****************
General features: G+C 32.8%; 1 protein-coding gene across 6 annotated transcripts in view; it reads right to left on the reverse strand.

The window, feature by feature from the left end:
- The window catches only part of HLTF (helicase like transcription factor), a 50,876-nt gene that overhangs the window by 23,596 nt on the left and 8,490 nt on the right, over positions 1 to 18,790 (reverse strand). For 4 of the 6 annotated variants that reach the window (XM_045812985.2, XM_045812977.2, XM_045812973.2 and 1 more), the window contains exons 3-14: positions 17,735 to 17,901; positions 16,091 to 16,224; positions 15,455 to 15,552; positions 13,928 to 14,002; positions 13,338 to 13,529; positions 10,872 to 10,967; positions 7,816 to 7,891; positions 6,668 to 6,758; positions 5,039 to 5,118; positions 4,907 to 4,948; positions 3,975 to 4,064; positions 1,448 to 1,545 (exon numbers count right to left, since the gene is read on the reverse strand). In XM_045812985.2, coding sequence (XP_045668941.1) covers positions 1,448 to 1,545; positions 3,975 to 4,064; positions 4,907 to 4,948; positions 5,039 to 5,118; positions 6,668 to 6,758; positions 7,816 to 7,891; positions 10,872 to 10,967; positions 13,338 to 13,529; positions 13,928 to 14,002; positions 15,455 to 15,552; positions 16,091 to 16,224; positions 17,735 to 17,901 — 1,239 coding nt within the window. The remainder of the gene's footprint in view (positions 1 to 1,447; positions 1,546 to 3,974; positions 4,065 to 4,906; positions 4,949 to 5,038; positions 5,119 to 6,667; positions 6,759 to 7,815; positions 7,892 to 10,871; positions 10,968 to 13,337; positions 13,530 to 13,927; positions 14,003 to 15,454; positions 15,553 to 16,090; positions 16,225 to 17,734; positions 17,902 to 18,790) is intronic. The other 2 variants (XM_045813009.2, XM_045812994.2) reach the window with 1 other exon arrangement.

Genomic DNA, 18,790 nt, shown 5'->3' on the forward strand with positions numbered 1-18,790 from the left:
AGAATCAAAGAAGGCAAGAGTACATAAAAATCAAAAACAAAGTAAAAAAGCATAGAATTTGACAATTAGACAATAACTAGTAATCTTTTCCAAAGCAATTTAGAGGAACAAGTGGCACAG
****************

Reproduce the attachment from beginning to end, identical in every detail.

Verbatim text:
General features: G+C 32.8%; 1 protein-coding gene across 6 annotated transcripts in view; it reads right to left on the reverse strand.

The window, feature by feature from the left end:
- The window catches only part of HLTF (helicase like transcription factor), a 50,876-nt gene that overhangs the window by 23,596 nt on the left and 8,490 nt on the right, over positions 1 to 18,790 (reverse strand). For 4 of the 6 annotated variants that reach the window (XM_045812985.2, XM_045812977.2, XM_045812973.2 and 1 more), the window contains exons 3-14: positions 17,735 to 17,901; positions 16,091 to 16,224; positions 15,455 to 15,552; positions 13,928 to 14,002; positions 13,338 to 13,529; positions 10,872 to 10,967; positions 7,816 to 7,891; positions 6,668 to 6,758; positions 5,039 to 5,118; positions 4,907 to 4,948; positions 3,975 to 4,064; positions 1,448 to 1,545 (exon numbers count right to left, since the gene is read on the reverse strand). In XM_045812985.2, coding sequence (XP_045668941.1) covers positions 1,448 to 1,545; positions 3,975 to 4,064; positions 4,907 to 4,948; positions 5,039 to 5,118; positions 6,668 to 6,758; positions 7,816 to 7,891; positions 10,872 to 10,967; positions 13,338 to 13,529; positions 13,928 to 14,002; positions 15,455 to 15,552; positions 16,091 to 16,224; positions 17,735 to 17,901 — 1,239 coding nt within the window. The remainder of the gene's footprint in view (positions 1 to 1,447; positions 1,546 to 3,974; positions 4,065 to 4,906; positions 4,949 to 5,038; positions 5,119 to 6,667; positions 6,759 to 7,815; positions 7,892 to 10,871; positions 10,968 to 13,337; positions 13,530 to 13,927; positions 14,003 to 15,454; positions 15,553 to 16,090; positions 16,225 to 17,734; positions 17,902 to 18,790) is intronic. The other 2 variants (XM_045813009.2, XM_045812994.2) reach the window with 1 other exon arrangement.

Genomic DNA, 18,790 nt, shown 5'->3' on the forward strand with positions numbered 1-18,790 from the left:
AGAATCAAAGAAGGCAAGAGTACATAAAAATCAAAAACAAAGTAAAAAAGCATAGAATTTGACAATTAGACAATAACTAGTAATCTTTTCCAAAGCAATTTAGAGGAACAAGTGGCACAG